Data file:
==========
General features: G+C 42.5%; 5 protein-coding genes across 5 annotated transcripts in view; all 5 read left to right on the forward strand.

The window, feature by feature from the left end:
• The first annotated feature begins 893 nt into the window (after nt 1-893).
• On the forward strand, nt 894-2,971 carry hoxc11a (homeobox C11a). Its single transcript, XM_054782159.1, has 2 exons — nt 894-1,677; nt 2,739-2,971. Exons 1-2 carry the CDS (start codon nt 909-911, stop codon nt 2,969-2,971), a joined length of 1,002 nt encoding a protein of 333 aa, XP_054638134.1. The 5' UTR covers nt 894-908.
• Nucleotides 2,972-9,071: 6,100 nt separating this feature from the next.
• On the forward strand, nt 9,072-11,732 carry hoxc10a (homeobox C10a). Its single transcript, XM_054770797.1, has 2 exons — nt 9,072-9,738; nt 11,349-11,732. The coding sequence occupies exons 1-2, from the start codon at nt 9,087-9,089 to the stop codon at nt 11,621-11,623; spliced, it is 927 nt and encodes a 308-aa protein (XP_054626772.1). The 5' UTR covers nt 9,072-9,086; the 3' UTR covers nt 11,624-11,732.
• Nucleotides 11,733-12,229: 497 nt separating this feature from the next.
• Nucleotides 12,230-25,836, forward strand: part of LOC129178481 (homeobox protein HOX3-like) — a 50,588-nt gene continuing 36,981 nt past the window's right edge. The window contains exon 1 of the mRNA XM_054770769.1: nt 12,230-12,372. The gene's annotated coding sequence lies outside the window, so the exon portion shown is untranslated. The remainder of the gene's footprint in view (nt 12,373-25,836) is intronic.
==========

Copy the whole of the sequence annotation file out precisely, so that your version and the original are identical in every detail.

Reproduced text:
General features: G+C 42.5%; 5 protein-coding genes across 5 annotated transcripts in view; all 5 read left to right on the forward strand.

The window, feature by feature from the left end:
• The first annotated feature begins 893 nt into the window (after nt 1-893).
• On the forward strand, nt 894-2,971 carry hoxc11a (homeobox C11a). Its single transcript, XM_054782159.1, has 2 exons — nt 894-1,677; nt 2,739-2,971. Exons 1-2 carry the CDS (start codon nt 909-911, stop codon nt 2,969-2,971), a joined length of 1,002 nt encoding a protein of 333 aa, XP_054638134.1. The 5' UTR covers nt 894-908.
• Nucleotides 2,972-9,071: 6,100 nt separating this feature from the next.
• On the forward strand, nt 9,072-11,732 carry hoxc10a (homeobox C10a). Its single transcript, XM_054770797.1, has 2 exons — nt 9,072-9,738; nt 11,349-11,732. The coding sequence occupies exons 1-2, from the start codon at nt 9,087-9,089 to the stop codon at nt 11,621-11,623; spliced, it is 927 nt and encodes a 308-aa protein (XP_054626772.1). The 5' UTR covers nt 9,072-9,086; the 3' UTR covers nt 11,624-11,732.
• Nucleotides 11,733-12,229: 497 nt separating this feature from the next.
• Nucleotides 12,230-25,836, forward strand: part of LOC129178481 (homeobox protein HOX3-like) — a 50,588-nt gene continuing 36,981 nt past the window's right edge. The window contains exon 1 of the mRNA XM_054770769.1: nt 12,230-12,372. The gene's annotated coding sequence lies outside the window, so the exon portion shown is untranslated. The remainder of the gene's footprint in view (nt 12,373-25,836) is intronic.